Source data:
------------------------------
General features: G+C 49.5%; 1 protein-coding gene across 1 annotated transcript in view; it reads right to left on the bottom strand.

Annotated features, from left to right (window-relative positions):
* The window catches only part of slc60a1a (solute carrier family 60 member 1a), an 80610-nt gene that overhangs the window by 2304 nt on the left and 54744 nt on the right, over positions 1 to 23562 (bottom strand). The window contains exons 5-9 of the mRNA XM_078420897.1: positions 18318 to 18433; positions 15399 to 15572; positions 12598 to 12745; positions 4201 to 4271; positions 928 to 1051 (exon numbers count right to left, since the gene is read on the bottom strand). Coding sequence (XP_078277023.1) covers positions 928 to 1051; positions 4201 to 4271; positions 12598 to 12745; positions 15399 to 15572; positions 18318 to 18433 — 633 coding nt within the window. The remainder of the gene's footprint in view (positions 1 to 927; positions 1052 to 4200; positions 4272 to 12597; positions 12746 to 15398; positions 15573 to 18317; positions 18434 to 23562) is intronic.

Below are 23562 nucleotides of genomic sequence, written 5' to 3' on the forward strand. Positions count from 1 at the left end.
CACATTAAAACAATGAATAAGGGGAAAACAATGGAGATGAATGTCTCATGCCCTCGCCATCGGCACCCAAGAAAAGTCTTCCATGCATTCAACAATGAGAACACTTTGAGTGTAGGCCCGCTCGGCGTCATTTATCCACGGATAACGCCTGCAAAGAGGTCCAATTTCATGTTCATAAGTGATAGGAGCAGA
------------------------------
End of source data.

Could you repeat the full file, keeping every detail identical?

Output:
General features: G+C 49.5%; 1 protein-coding gene across 1 annotated transcript in view; it reads right to left on the bottom strand.

Annotated features, from left to right (window-relative positions):
* The window catches only part of slc60a1a (solute carrier family 60 member 1a), an 80610-nt gene that overhangs the window by 2304 nt on the left and 54744 nt on the right, over positions 1 to 23562 (bottom strand). The window contains exons 5-9 of the mRNA XM_078420897.1: positions 18318 to 18433; positions 15399 to 15572; positions 12598 to 12745; positions 4201 to 4271; positions 928 to 1051 (exon numbers count right to left, since the gene is read on the bottom strand). Coding sequence (XP_078277023.1) covers positions 928 to 1051; positions 4201 to 4271; positions 12598 to 12745; positions 15399 to 15572; positions 18318 to 18433 — 633 coding nt within the window. The remainder of the gene's footprint in view (positions 1 to 927; positions 1052 to 4200; positions 4272 to 12597; positions 12746 to 15398; positions 15573 to 18317; positions 18434 to 23562) is intronic.

Below are 23562 nucleotides of genomic sequence, written 5' to 3' on the forward strand. Positions count from 1 at the left end.
CACATTAAAACAATGAATAAGGGGAAAACAATGGAGATGAATGTCTCATGCCCTCGCCATCGGCACCCAAGAAAAGTCTTCCATGCATTCAACAATGAGAACACTTTGAGTGTAGGCCCGCTCGGCGTCATTTATCCACGGATAACGCCTGCAAAGAGGTCCAATTTCATGTTCATAAGTGATAGGAGCAGA